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Maha Shivaratri 2020 : Why do we celebrate, Significance and Rituals

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Did you know that Shivaratri falls once every month in every lunisolar calendar month of the Hindu calendar on either the 14th or 15th day?

Yes, Shivaratri is not observed only once in a year, rather it falls on every month of the year on different dates and it is called Masik Shivaratri.

But there is only one Maha Shivaratri, which falls in late winter just before the arrival of spring, which marks the Maha Shivaratri or “the Great Night of Shiva” in the month of February or March.


Maha Shivaratri 2020 date: The Festival of Maha Shivaratri 2020 will be celebrated on Friday, 21 February


Maha Shivaratri the Night of Shiva

Maha Shivaratri

Shivratri means ‘night of Shiva’ and Maha means great in Sanskrit. The Maha Shivratri is the grand and great night of Shiva. It is primarily a Hindu religious festival that is celebrated by Hindus in India, Nepal, Indonesia and Hindus residents across the world.

Unlike most other Hindu festivals which are celebrated during the day, the Maha Shivaratri is celebrated at night.

While Hindu festivals which include expression of cultural revelry, the Maha Shivaratri is a solemn event notable for its inward focus, fasting, a meditation on Shiva, self-reflection, social harmony and an all-night vigil at Shiva temples.

About Lord Shiva

Statue depicting Shiva Natraj form

Shiva (Sanskrit: Auspicious One) is one of the main deities of Hinduism, who is worshiped as the major God by the Shaivaite sects in particular and other Sects of Hindus across the world.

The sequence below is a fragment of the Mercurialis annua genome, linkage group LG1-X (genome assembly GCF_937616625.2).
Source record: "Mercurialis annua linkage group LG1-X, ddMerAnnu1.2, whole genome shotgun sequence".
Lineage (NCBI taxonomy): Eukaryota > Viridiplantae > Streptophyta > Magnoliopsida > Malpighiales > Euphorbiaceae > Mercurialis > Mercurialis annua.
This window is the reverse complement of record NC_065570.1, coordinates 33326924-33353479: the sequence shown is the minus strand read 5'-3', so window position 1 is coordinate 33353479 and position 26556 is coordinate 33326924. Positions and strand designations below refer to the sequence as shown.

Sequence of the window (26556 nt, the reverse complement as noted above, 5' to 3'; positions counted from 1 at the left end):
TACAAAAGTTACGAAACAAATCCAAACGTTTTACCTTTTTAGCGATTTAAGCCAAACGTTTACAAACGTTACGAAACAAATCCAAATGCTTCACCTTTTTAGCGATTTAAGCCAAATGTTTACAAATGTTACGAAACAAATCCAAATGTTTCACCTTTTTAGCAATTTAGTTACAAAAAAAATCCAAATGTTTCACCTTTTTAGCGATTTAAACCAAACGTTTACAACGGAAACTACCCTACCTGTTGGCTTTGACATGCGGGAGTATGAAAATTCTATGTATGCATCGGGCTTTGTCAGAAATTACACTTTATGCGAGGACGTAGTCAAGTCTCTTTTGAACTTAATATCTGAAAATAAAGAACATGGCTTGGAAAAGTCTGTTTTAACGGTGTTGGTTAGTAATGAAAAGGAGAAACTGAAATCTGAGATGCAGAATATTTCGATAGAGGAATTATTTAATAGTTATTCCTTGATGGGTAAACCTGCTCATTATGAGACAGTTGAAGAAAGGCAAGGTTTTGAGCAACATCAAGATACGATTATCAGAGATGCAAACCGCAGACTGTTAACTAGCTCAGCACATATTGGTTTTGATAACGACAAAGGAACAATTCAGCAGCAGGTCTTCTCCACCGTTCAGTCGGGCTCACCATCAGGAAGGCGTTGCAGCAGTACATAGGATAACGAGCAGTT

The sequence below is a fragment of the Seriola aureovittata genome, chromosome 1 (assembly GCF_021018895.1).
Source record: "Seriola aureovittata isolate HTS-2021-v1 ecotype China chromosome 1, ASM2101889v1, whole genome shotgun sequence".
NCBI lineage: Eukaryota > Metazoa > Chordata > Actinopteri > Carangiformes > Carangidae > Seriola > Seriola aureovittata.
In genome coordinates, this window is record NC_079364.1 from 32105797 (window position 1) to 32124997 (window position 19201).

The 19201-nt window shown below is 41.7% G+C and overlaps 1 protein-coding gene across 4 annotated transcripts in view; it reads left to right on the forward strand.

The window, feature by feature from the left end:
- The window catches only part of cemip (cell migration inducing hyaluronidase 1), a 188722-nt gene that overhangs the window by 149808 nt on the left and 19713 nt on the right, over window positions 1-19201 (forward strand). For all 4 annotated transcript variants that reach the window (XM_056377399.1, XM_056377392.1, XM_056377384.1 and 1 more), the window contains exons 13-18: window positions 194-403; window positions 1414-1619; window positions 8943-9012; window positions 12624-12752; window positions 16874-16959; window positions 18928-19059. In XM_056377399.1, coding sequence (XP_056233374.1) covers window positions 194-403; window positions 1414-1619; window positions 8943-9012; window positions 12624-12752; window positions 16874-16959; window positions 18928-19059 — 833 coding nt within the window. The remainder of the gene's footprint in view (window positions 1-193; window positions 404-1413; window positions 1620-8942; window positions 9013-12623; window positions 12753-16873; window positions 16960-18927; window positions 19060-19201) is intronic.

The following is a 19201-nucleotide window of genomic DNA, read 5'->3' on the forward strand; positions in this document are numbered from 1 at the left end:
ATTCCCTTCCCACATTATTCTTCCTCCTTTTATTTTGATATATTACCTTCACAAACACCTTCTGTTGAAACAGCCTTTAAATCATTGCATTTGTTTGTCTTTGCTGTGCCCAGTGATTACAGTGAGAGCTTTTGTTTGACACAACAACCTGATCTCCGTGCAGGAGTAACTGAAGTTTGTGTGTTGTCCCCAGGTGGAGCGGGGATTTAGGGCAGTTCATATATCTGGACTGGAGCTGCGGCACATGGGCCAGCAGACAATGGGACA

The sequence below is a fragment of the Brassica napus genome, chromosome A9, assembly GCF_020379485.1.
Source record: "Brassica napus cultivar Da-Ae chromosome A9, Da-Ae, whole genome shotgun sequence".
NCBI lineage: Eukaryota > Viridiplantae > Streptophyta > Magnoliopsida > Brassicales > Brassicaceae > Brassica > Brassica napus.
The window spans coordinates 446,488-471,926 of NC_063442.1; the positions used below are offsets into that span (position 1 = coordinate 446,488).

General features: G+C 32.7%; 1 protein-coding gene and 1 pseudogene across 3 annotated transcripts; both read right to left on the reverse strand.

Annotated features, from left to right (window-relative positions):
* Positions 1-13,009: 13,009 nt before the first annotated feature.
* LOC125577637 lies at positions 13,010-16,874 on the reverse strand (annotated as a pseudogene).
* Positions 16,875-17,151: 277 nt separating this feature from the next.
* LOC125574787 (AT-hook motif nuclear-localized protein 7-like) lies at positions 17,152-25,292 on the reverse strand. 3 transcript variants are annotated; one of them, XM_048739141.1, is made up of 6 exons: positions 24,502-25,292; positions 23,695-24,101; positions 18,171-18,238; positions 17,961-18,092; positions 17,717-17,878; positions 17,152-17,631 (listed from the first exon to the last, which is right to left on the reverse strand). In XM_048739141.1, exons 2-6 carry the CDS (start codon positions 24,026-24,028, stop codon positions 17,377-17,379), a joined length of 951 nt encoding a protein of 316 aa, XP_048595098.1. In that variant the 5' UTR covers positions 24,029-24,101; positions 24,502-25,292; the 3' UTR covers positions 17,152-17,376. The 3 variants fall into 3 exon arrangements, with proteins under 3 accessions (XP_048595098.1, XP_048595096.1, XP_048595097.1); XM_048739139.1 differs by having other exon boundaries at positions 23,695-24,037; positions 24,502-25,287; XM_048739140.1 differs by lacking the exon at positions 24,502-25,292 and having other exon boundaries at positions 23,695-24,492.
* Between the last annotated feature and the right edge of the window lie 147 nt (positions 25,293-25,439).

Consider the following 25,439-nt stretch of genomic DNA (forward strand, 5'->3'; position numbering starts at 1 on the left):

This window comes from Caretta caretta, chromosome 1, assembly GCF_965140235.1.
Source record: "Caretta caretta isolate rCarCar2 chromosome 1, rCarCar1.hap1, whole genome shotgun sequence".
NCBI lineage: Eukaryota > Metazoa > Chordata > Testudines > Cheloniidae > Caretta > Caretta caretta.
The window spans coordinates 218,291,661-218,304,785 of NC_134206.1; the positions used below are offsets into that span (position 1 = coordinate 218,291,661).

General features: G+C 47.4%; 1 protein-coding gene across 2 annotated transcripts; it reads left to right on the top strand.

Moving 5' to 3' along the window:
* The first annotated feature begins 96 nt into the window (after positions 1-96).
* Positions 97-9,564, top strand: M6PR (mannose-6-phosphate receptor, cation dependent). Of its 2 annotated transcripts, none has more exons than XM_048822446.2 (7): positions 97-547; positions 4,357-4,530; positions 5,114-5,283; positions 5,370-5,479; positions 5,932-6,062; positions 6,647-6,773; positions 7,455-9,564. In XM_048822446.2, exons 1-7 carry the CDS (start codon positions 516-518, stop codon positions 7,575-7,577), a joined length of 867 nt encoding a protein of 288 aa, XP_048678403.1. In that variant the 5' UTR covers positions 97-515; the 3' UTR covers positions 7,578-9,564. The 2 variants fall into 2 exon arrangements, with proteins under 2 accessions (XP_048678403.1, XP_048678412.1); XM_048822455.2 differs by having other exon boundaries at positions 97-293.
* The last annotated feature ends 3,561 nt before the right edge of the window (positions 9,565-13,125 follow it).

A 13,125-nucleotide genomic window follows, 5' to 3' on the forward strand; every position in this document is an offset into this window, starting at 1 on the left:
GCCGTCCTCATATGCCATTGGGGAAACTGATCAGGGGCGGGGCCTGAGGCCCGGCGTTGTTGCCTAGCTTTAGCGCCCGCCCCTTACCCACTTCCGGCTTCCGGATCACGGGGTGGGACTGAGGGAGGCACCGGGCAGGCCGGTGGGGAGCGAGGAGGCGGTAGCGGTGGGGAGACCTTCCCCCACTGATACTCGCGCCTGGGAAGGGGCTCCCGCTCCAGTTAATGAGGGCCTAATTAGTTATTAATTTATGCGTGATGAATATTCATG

In Hinduism, Lord Shiva is regarded as the representation of the Supreme Being. He is known as the third element in the Hindu Trinity of Supreme God(Trimurti), the other two members being Lord Brahma – the creator and Lord Vishnu – the protector.

Shiva is the destructive form of the Almighty. As the cycle of creation, destruction, and recreation is always in a circle, Shiva’s primary responsibility is maintaining the life cycle.

Theologists say, that its the  Shiva’s Mahakaal Roop (Destroyer Representation)  that destroys the world into oblivion, but as Shankara, he also recreates the cosmos from nothingness. His symbol of Lingam or the phallus represents his power to create.

Lord Shiva Family

Parvati is the wife of Lord Shiva.  She is the daughter of mountain king Parvat and mother Mena. Parvati is the mother of Hindu deities Ganesha and Kartikeya.

Her elder sister is the goddess Ganges.  Some communities also believe her to be the adopted sister of Vishnu.

Lord Shiva General Appearance- Iconography

Shiva in his complete iconography
Shiva in his complete iconography Pic Credit Manika